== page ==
Philosophy Dictionary of Arguments

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Identity: Two objects are never identical. Identity is a single object, to which may be referred to with two different terms. The fact that two descriptions mean a single object may be discovered only in the course of an investigation.

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Annotation: The above characterizations of concepts are neither definitions nor exhausting presentations of problems related to them. Instead, they are intended to give a short introduction to the contributions below. – Lexicon of Arguments.

 
Author Item Summary Meta data
XIII 79
Identity/Idealism/Adorno: I refer to the essence of idealism and also to the idealistic side in Kant as a thought of identity, that is, the thinking, which believes that everything that is can be deduced from a unified principle.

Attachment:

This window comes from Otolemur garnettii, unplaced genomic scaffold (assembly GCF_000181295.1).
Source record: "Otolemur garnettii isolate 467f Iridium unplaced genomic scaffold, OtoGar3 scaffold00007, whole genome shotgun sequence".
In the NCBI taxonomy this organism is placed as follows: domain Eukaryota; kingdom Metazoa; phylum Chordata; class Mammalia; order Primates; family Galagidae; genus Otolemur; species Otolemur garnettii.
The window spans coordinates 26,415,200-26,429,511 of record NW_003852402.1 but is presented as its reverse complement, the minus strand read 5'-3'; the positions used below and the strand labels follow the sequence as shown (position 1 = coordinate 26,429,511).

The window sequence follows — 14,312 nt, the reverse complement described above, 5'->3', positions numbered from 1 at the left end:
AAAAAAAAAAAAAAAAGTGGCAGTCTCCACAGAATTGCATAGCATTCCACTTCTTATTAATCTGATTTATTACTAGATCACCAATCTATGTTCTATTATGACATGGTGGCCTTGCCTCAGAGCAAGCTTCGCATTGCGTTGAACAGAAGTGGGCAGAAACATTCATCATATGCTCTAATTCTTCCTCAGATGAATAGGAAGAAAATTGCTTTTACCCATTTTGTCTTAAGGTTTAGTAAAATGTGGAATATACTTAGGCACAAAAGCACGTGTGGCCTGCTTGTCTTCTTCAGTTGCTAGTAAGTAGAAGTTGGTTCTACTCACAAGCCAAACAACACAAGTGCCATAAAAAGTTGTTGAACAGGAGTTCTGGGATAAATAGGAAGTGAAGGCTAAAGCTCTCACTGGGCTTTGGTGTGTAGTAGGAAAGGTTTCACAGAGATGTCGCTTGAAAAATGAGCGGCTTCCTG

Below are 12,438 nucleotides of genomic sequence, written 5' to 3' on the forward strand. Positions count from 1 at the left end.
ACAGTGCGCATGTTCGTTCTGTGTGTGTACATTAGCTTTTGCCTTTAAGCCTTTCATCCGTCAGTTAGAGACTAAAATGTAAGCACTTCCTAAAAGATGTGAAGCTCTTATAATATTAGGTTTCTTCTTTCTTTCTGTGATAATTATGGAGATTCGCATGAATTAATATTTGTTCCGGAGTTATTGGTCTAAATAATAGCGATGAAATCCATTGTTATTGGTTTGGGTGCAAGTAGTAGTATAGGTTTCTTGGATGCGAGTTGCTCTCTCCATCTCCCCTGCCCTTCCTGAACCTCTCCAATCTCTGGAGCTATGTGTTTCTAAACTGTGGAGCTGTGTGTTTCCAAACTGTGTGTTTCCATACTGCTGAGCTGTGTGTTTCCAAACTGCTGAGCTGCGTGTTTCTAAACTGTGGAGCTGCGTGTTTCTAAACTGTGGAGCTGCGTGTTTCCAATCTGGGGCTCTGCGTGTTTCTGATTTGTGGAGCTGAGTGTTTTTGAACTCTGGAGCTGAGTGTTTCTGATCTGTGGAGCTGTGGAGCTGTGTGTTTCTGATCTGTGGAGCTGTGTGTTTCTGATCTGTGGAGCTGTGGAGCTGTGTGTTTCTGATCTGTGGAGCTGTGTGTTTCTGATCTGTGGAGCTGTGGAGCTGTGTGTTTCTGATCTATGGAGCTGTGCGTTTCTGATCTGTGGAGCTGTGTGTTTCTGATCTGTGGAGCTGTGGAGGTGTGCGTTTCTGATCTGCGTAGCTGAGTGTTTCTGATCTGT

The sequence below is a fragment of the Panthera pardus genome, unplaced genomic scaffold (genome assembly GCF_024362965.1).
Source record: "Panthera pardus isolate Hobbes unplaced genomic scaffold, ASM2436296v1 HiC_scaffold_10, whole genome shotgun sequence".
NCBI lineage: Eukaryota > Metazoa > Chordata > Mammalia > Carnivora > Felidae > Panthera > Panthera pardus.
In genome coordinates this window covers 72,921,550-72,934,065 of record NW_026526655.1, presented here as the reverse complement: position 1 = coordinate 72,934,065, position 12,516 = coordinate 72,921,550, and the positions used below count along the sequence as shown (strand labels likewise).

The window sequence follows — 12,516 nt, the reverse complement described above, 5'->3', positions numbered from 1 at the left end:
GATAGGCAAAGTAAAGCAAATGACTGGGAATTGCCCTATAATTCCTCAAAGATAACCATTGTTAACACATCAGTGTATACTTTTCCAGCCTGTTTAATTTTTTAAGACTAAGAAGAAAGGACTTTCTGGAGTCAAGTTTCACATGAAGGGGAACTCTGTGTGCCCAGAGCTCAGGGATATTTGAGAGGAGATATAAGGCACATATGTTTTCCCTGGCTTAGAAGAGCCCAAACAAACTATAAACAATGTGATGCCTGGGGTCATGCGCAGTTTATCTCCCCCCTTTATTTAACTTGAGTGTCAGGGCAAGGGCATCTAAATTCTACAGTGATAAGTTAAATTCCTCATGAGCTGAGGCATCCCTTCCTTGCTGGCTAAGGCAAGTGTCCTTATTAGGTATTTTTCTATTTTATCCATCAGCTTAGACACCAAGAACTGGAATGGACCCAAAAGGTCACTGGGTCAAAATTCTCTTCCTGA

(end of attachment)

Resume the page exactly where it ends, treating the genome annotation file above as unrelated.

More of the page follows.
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XIII 80
What is decisive is that this uniform principle must always be a subject, even if it is also in a fluctuating sense. Identity thinking actually means to demand for as much as the primacy of subjectivity.


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Explanation of symbols: Roman numerals indicate the source, arabic numerals indicate the page number. The corresponding books are indicated on the right hand side. ((s)…): Comment by the sender of the contribution.
The note [Author1]Vs[Author2] or [Author]Vs[term] is an addition from the Dictionary of Arguments. If a German edition is specified, the page numbers refer to this edition.
Idealism


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Ed. Martin Schulz, access date 2020-12-02
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